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A General Overview for Students and Interested Non-Experts,
This review is from: The Oxford History of Medieval Europe (Paperback)
The Oxford History of Medieval Europe is a good but not great introduction to the Medieval World, from the fall of Rome to the dawn of the Renaissance. I've read The Oxford History of Prehistoric Europe and the Oxford History of The Classical World, but this is the poorest of the group. That said, this is in no way a bad book. Most of the diffculties I had with the book when I first read it came from my lack of knowledge of the era in question, but after I began to learn the background to the events described, the book began to make sense. With that in mind, this book is probably not a good starting point for those with no knowledge of Medieval Europe, but it's a definate must buy for first year university students or those with some grounding in the period.
The book starts with a look at what occured in post Roman Europe, as the Germanic Barbarian tribes began to unite into small kingdoms and principalities, especially those of the Mediterranean, such as the Visigoths. The book then turns to Northern Europe of the same period (400-900) with an analysis of the Vikings and the Carolingians. The next two chapters discuss the society and history of the High Middle Ages, including a look at how Northern peoples such as the Normans came to dominate Mediterranean areas such as Sicily.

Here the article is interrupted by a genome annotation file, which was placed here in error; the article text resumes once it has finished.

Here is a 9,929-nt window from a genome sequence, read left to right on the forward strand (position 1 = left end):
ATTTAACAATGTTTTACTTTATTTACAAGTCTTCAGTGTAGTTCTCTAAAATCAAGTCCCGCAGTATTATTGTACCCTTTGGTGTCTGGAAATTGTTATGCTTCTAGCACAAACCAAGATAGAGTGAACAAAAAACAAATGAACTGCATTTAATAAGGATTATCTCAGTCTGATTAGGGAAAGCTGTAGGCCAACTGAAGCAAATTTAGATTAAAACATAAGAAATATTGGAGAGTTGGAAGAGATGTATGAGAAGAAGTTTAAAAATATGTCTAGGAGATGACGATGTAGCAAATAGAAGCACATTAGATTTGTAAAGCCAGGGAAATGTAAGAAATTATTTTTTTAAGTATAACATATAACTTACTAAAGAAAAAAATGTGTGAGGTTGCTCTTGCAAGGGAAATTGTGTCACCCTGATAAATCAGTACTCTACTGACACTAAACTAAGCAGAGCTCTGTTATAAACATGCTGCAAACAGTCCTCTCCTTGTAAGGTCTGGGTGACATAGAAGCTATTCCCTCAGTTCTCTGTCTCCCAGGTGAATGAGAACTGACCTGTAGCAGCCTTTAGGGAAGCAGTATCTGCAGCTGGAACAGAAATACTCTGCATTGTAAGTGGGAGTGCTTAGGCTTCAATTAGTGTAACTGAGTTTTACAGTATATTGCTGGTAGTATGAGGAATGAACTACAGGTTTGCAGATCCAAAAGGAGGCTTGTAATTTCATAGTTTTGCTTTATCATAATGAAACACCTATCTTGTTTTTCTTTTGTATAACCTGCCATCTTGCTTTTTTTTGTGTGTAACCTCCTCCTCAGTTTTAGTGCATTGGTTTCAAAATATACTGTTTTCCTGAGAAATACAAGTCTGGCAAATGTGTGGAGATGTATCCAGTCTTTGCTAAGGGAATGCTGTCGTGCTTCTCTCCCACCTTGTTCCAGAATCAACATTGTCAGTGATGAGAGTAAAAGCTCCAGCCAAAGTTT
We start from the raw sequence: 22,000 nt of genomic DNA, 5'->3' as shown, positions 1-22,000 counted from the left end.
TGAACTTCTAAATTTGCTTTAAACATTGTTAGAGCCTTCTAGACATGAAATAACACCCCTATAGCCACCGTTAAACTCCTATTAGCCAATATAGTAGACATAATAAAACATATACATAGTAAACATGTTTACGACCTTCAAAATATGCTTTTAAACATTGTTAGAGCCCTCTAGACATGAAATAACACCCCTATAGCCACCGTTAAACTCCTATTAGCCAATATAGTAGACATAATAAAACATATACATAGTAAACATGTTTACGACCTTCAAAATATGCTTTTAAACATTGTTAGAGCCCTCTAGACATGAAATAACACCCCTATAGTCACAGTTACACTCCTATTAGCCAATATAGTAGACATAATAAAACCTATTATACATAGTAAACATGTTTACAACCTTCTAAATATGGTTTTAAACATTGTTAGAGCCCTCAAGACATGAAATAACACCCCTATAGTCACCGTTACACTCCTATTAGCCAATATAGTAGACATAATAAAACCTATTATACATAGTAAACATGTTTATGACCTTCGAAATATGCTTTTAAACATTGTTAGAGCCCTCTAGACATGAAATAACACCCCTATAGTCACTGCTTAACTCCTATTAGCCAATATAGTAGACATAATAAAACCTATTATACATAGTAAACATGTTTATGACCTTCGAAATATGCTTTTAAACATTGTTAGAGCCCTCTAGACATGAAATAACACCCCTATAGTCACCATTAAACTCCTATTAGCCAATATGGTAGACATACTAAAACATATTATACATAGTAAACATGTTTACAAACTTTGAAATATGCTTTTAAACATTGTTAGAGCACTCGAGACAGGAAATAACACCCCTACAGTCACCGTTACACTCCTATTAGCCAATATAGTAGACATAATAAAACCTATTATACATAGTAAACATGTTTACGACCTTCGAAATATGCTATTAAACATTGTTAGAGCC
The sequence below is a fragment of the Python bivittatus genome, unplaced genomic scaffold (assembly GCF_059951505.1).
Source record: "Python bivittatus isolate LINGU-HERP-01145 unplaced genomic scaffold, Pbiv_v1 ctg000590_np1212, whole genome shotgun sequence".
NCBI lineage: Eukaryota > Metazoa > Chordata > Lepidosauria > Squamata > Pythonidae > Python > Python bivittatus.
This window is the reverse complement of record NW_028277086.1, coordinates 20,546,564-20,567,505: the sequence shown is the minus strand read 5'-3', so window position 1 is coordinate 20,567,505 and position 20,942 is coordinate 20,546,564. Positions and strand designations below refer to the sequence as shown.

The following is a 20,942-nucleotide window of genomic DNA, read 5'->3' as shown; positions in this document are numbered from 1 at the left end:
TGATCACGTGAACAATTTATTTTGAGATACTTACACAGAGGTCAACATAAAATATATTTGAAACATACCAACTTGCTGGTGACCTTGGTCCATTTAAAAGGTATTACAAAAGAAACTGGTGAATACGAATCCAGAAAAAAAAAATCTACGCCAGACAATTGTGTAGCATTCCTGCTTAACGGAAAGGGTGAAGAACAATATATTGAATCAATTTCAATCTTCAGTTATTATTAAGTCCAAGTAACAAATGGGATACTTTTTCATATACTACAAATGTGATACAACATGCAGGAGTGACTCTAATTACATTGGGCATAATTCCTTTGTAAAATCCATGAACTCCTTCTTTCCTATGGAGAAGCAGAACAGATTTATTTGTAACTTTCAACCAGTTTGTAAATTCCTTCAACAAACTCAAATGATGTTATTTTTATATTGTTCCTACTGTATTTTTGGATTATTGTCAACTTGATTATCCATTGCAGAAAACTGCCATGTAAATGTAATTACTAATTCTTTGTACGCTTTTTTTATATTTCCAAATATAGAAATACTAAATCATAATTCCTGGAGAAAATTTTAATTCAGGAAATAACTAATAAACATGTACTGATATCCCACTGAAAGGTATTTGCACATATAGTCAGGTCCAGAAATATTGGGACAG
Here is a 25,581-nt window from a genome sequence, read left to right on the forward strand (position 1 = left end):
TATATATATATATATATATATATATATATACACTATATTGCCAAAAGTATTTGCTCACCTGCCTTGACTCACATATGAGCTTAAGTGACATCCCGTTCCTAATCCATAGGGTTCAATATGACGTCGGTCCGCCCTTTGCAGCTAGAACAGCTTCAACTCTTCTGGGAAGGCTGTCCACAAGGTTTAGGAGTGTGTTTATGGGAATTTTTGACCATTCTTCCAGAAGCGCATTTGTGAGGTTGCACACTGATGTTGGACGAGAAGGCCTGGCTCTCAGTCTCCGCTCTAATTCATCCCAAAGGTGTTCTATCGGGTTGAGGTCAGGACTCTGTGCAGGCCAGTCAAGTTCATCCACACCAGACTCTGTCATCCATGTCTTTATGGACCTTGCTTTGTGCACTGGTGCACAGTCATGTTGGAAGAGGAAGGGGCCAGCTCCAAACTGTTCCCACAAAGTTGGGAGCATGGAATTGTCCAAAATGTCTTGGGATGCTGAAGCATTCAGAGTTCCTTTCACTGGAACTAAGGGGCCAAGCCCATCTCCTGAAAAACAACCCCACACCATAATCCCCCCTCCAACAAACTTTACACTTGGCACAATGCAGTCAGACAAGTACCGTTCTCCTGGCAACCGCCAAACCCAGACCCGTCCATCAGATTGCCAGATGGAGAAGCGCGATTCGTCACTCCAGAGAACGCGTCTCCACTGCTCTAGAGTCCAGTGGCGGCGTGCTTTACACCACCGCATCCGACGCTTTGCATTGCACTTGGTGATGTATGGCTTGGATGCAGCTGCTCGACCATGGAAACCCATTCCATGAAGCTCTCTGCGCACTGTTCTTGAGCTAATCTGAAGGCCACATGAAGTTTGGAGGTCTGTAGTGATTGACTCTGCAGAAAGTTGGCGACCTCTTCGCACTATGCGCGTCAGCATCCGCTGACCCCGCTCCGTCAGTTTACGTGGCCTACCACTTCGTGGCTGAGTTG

The two final chapters discuss the Society of the Late Middle Ages, with its courts and cities, and its transition to the Renaissance.
The book does cover a dozen subjects in its course, such as the rise and dominance of Christianity, the Papacy, Europe's relations with Byzantium and the Muslim World, The Italian City-States, The Kingdom of France, Knighthood, the Black Death, the Hundred Years War, trade and economy, literature, and much more.
Each section is written by a different author, which makes the book seem rather uneven in style. For instance, in the first chapter Thomas Brown discusses art and literature of the mediterranean (AD 400-900), but on the next chapter on Northern Europe of the same period by Edward James, he does not dedicate a section to this topic.
That aside, this is a good book. It also comes with a short eight page section of black and white colour plates that display the art and architecture of the Middle Ages, but these are often small and lacking in detail. This is worth a look if you are thinking of serious study of the Middle Ages, or if you have a big interest in the period.